Colorado prospers when our kids thrive. They are our future workforce, leaders and community members. No matter where they live in our state — the plains, mountains, rural areas or urban centers — children need high-quality support for development and every parent struggles.

It is the degree to which we struggle and who we rely on to help us that varies.

Jade Woodard

We can all agree that preventing a child fatality, particularly those attributed to abuse or neglect, is of paramount importance for our state to thrive.

Every year, the Colorado Fatality Prevention System (CFPS) reviews these tragedies and the heartbreaking circumstances surrounding the loss of a young life in great detail to arrive at a set of recommendations to prevent future loss of life — recommendations which the average citizen would likely think would immediately be acted upon.

Unfortunately, that is not the case. One way to prevent child maltreatment, and a recommendation of the CFPS backed by ample evidence, is by offering paid leave to ALL parents and caregivers in Colorado.

You see, there are three different types of child abuse prevention:

  1. Primary prevention that strengthens ALL families, directed at the general population and attempts to prevent child maltreatment before it occurs.
  2. Secondary prevention that focuses on high-risk populations that have one or more risk factors associated with child maltreatment, such as poverty, parental substance abuse, young parental age, parental mental health concerns and parental or child disabilities.
  3. And, tertiary prevention, activities focused on families where maltreatment has already occurred or likely occurred and seeks to reduce the negative consequences of the trauma and prevent it from happening again. To end child maltreatment in Colorado, we need all three.

READ: Colorado Sun opinion columnists.

Over the past several years, Colorado has made great strides advancing secondary and tertiary prevention. Lawmakers and state and local county government continue to work together to improve our child welfare system.

The state created a public awareness campaign to engage all Coloradans in the role everyone plays in preventing child abuse by promoting one easy to use phone number, 1-844-CO-4-KIDS, to connect to when you have a concern for a child.

Lawmakers also continue to invest in making support more available to families at higher risk that may become known to the child welfare system, but where abuse or neglect has not yet occurred.

But significant investments in primary prevention that help strengthen ALL Colorado families, investments like paid leave, have not come to fruition, despite being the most effective way to prevent child abuse from ever happening in the first place.

MORE: Few Colorado workers get paid time off to care for a new baby or sick family member. Changing that is a key goal for Democrats.

Research has shown that the good can outweigh the bad. Protective factors are conditions or attributes in individuals, families, communities or the larger society that, when present, mitigate or eliminate risk in families and communities and increase the health and well-being of children and families.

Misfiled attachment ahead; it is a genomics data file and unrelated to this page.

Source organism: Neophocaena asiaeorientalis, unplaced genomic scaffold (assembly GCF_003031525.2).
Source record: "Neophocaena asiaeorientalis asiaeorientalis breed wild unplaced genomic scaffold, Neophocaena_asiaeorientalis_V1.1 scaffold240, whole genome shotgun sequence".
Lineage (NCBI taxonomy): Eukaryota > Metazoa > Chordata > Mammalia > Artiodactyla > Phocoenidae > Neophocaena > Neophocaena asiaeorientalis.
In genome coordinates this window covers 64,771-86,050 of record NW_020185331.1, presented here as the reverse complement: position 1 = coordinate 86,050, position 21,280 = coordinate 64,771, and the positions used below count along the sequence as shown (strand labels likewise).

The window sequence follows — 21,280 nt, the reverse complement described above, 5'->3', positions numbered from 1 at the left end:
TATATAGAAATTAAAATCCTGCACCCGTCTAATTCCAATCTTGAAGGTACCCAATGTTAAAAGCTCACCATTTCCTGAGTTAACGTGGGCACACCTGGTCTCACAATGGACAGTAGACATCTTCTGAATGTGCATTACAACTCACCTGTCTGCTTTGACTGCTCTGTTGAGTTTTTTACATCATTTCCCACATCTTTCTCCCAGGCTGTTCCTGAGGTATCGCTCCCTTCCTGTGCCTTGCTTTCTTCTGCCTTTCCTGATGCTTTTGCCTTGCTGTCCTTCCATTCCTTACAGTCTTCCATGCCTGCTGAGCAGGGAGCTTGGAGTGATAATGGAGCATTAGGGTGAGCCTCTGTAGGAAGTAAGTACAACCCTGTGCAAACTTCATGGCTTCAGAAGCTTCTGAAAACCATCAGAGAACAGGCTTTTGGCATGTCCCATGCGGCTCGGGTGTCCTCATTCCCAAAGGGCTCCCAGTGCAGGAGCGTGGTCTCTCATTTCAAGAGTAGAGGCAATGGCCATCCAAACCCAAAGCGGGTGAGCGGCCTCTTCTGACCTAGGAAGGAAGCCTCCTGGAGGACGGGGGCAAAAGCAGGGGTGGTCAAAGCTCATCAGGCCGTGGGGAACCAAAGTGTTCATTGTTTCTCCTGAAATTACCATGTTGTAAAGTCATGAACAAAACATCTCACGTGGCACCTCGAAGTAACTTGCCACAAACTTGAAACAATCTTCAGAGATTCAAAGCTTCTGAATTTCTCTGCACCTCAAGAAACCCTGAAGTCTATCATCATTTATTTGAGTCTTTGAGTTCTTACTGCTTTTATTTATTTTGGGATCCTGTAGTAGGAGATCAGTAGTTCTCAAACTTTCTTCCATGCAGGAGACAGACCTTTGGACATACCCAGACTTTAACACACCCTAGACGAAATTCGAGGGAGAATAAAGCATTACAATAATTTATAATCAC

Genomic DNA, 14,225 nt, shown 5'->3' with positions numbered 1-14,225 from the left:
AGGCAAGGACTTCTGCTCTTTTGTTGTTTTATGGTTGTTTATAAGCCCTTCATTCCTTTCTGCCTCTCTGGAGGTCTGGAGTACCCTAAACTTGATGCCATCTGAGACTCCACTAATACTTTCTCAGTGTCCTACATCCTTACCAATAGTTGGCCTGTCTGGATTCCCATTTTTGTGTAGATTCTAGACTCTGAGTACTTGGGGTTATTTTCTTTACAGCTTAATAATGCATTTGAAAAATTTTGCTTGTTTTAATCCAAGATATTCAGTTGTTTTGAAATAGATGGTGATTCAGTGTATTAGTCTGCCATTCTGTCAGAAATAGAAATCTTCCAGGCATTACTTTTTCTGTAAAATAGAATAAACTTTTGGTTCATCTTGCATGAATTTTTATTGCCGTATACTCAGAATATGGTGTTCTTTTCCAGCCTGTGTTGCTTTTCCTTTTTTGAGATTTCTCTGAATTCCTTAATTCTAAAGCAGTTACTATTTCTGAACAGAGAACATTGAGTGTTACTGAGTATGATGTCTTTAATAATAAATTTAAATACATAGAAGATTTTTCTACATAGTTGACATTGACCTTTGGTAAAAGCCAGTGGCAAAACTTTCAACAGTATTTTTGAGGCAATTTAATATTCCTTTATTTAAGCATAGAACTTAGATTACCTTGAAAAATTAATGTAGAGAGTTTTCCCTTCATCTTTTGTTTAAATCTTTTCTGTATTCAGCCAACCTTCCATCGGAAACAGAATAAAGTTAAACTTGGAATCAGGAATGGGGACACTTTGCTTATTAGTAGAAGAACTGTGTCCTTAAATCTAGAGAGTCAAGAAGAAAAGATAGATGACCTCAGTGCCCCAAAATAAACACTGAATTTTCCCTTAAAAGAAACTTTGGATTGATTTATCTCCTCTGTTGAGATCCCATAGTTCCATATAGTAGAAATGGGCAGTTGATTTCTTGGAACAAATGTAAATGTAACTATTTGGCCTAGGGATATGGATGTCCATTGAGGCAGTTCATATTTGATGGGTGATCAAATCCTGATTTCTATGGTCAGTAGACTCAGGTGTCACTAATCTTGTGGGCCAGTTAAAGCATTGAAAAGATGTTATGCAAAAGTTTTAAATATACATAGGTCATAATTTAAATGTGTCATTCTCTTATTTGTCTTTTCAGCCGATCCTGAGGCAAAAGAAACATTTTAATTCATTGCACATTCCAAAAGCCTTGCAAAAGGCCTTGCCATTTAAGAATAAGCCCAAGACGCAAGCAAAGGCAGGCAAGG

Five protective factors are linked to a lower incidence of child abuse and neglect. Those five protective factors that make families strong and prevent child abuse and neglect — parental resilience, social connections, concrete supports, knowledge of parenting and child development and social and emotional competence of children — that is how Colorado can prevent children and teens from experiencing the trauma of child maltreatment or even losing their young lives.

For all caregivers, including birth mothers, fathers, same-sex parents and adoptive parents, the ability to take paid leave allows for closer bonding among family members and is a protective factor against child maltreatment.

Services and policies that help strengthen families, prevent abuse and neglect, aid caregivers struggling with adversity and promote positive interactions within families and caregivers help kids develop their full potential.

Studies have shown paid family leave is significantly associated with reductions in hospitalizations for abusive head trauma. Paid leave also reduces the impact of the caregiver stress and symptoms of maternal depression, which are known risk factors for child maltreatment.

Additionally, paid leave promotes family financial stability by helping families maintain employment and stay above the poverty level.

Now is the time to build a Colorado for kids. A Colorado where we listen to the needs of parents. A Colorado where all parents are supported by their friends, family, community, programs and policies that make it possible to parent their own children to the best of their ability. It is time to strengthen all Colorado families.

Illuminate Colorado is a statewide nonprofit dedicated to preventing child abuse and neglect by building brighter childhoods and strengthening Colorado families. We encourage local and state level policymakers and employers across Colorado to support policies that promote paid leave for families.

Jade Woodard is the executive director of Illuminate Colorado, a statewide nonprofit dedicated to preventing child abuse and neglect by building brighter childhoods. She writes about research-based approaches to preventing child abuse and policy, program and systemic improvements to strengthen Colorado families.

Special to The Colorado Sun Twitter: @illuminate_co